For the unversed, periodontitis is a disease of the gums, which typically starts with bacterial growth. If not treated in time, it may eventually lead to gum problems and tooth loss. Is periodontitis same as gingivitis? can periodontis be cured? In this post, we are sharing some of the basic aspects worth knowing.
Periodontitis vs. gingivitis
Gingivitis is inflammation of the gums, which typically precedes the actual gum disease or periodontitis. In other words, if you have gingivitis and seek timely treatment from your dentist, you don’t have to worry about periodontitis. In case of periodontitis, there is usually a gap between a tooth and gums, which often can get infected as debris settles in.
Symptoms at a glance
A person with periodontitis may have swollen gums, which may appear red in color. There could be pain in the gums, and patients often suffer from gum bleeding. While periodontitis is not always as evident, some people do see blood when they brush their teeth. Bad breath is also a sign of periodontitis
What causes periodontitis?
Typically, plaque formation is the first cause of periodontitis. However, there can be other factors to blame, such as changes in hormones, other conditions that interfere with the immune system, use of certain medications and drugs. In many cases, patients with periodontitis have a history of smoking. Periodontitis can develop rather easily if one is not specific with oral hygiene.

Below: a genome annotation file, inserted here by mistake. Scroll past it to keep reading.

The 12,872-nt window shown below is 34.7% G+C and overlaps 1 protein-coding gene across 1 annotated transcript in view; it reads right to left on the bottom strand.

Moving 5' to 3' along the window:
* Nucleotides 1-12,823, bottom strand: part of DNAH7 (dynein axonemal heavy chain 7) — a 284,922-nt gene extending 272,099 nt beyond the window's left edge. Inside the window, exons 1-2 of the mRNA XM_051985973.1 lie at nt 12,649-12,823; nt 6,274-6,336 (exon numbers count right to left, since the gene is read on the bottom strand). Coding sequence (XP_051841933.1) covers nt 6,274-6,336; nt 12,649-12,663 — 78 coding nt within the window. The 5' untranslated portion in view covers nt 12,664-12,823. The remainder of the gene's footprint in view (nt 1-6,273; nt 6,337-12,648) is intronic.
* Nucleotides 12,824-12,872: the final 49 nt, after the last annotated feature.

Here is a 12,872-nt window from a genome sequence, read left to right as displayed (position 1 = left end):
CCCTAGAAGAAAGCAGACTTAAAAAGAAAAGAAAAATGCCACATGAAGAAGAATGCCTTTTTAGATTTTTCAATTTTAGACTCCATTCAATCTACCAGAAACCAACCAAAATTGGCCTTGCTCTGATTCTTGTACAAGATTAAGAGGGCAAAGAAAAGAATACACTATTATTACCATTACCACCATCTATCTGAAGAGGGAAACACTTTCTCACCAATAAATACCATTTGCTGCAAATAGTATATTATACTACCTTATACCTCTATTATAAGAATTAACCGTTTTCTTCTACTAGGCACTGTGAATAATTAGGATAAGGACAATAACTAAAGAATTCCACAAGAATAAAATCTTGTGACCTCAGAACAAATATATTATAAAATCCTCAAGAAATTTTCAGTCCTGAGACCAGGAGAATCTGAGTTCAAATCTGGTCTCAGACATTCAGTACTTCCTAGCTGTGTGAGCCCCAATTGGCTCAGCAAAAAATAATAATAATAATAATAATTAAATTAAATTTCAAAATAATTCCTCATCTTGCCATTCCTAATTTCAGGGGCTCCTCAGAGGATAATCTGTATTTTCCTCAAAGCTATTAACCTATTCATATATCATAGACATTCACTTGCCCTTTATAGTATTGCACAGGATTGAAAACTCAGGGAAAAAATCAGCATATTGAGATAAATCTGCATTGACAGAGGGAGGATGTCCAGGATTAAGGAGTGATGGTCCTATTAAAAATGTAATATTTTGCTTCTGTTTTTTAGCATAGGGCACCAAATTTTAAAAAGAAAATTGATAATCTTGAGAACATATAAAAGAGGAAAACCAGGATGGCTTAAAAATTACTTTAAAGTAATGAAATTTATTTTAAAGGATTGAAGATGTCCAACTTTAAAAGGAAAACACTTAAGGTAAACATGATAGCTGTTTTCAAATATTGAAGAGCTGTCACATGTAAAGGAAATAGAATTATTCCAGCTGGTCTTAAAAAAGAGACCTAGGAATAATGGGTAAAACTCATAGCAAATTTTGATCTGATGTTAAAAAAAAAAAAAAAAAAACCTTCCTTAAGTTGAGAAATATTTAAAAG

To answer the previous question, periodontitis can be cured and treated successfully in most patients. In most cases of early periodontitis, scaling and root planning work enough to remove tartar, and your dentist may prescribe a few antibiotics for the gums to heal sooner and for controlling bacterial growth. Other products like mouth washes and gels can be recommended, if needed. There is also an advanced option of surgical treatment for periodontitis¸ which can be considered in advanced cases, which is typically followed by nonsurgical treatment.
Seeing a dentist
If you have gum problems like painful or bleeding gums, it could be a sign of periodontitis. Do not shy away from talking to a dentist in depth about the condition, and with early diagnosis and proper treatment, you don’t have to worry about gum disease ever again. Remember that periodontitis can be a sign of poor oral hygiene and dental care, and to prevent the advanced stage of the disease, you should seek help from your dentist and schedule regular checkups.